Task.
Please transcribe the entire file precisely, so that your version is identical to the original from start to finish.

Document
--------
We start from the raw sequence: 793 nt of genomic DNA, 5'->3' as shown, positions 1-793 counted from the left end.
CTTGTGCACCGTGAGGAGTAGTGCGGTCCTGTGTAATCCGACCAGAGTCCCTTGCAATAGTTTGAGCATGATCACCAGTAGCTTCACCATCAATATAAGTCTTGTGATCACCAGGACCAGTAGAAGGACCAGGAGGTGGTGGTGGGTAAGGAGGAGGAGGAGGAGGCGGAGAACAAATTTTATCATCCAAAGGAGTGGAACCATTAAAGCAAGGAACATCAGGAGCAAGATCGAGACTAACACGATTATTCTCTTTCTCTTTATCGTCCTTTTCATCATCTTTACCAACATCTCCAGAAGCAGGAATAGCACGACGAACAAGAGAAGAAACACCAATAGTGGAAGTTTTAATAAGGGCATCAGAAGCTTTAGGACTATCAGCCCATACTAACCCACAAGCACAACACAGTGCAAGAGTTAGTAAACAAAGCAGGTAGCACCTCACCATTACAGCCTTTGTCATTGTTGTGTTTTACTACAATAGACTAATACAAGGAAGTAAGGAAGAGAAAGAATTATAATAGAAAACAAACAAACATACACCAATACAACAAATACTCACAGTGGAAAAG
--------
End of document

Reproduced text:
We start from the raw sequence: 793 nt of genomic DNA, 5'->3' as shown, positions 1-793 counted from the left end.
CTTGTGCACCGTGAGGAGTAGTGCGGTCCTGTGTAATCCGACCAGAGTCCCTTGCAATAGTTTGAGCATGATCACCAGTAGCTTCACCATCAATATAAGTCTTGTGATCACCAGGACCAGTAGAAGGACCAGGAGGTGGTGGTGGGTAAGGAGGAGGAGGAGGAGGCGGAGAACAAATTTTATCATCCAAAGGAGTGGAACCATTAAAGCAAGGAACATCAGGAGCAAGATCGAGACTAACACGATTATTCTCTTTCTCTTTATCGTCCTTTTCATCATCTTTACCAACATCTCCAGAAGCAGGAATAGCACGACGAACAAGAGAAGAAACACCAATAGTGGAAGTTTTAATAAGGGCATCAGAAGCTTTAGGACTATCAGCCCATACTAACCCACAAGCACAACACAGTGCAAGAGTTAGTAAACAAAGCAGGTAGCACCTCACCATTACAGCCTTTGTCATTGTTGTGTTTTACTACAATAGACTAATACAAGGAAGTAAGGAAGAGAAAGAATTATAATAGAAAACAAACAAACATACACCAATACAACAAATACTCACAGTGGAAAAG